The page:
KARACHI:Sindh government should come up with a concrete action plan to address the worsening state of education in Sindh, demanded the participants at an online launching ceremony of the report ‘The Political Economy of Education in Sindh in 2020’, produced by the Hari Welfare Association (HWA).

Speaking at the ceremony today, Akram Khaskheli, President, HWA, said that free and compulsory education is our constitutional right, but the government had failed to provide this right to each child. Thousands of schools are dysfunctional at ground level, he said. “Govt should increase budget in education and ensure its proper utilization; it should functionalize all schools immediately to address children dropout issue. The govt should recruit teachers as per need on an urgent basis to address teacher shortage issues.

Qazi Khizar, Vice-Chairperson HRCP, said that Sindh had always introduced laws on human and children’s rights, but the implementation had remained a serious problem. He also complained that the government was not serious about providing data on education. He said that he had calculated that in reality, in Sindh, 7,500,000 (7.5 million) children from 5 to 16 years of age were not going to school.

Baela Raza Jamil, CEO Idara Taleemo Agahi Pakistan, showed concern that the government had stopped sharing data on children in and out of schools. She added that the government should share the data on every aspect of education. Raza said that the public and private education system is a colonial legacy that persists and continues to grow and causes poverty and divide of the poor and rich.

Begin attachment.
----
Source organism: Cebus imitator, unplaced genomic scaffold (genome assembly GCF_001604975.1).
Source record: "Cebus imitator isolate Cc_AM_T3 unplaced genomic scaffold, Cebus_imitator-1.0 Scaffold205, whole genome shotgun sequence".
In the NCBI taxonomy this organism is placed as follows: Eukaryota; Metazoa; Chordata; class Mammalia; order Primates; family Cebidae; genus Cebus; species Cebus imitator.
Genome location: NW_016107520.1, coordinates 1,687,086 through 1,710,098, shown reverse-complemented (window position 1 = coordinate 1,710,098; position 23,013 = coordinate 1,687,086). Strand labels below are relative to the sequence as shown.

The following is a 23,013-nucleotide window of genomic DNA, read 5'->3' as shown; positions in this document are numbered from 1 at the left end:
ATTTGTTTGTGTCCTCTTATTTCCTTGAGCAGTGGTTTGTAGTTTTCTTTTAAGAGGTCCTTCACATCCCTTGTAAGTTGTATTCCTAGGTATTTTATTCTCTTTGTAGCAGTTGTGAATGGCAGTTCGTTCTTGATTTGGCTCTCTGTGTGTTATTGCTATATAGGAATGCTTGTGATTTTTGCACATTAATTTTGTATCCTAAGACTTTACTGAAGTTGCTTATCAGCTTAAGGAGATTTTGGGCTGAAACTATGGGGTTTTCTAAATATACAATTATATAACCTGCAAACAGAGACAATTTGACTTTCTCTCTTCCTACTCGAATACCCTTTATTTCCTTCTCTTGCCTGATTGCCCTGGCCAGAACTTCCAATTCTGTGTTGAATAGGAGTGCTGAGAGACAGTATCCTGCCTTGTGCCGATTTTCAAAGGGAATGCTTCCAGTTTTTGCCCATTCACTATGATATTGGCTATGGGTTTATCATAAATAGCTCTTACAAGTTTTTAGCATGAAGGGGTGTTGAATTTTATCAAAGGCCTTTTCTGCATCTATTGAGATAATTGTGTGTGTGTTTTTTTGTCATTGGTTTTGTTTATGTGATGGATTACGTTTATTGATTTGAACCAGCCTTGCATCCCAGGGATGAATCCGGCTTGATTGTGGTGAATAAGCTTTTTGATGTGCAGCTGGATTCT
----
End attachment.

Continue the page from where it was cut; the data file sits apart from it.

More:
Sadiqa Salahuddin from Indus Resource Center said: “The government’s education data does not count the increasing population of children; the number of out-of-school children is too high because more children are born but are not calculated as part of out-of-school children.” Dr. Abdullah Khoso, one of the report’s authors, said in every country, education is politicized. However, in Sindh, it is politicized too much where resources are misused and misappropriated without anyone’s notice.

From the Sindh human rights commission, Zulfiqar Shah said that if the government provided Rs25000 minimum wage to adult workers, child labor would significantly reduce. Ambreen Zahra, national coordinator child rights movement in Pakistan, said that the government had resources to produce accurate data on education. Mir Behram Lehri, Child Rights Movement (CRM) Balochistan chapter said that depression and stress also caused dropout from schools.

Therefore, mental health in schools should be given priority. Adnan Khaskheli, from Sindh human rights education, said that there was a lack of data on education. However, he added that in some areas, schools exist, but they have extremely low enrolment. AD Jamali from teachers association, Qamar ul Nisa Dhamrah member Sindh Commission on Status of Women, Asif-ul-Bashar and many others also spoke on occasion.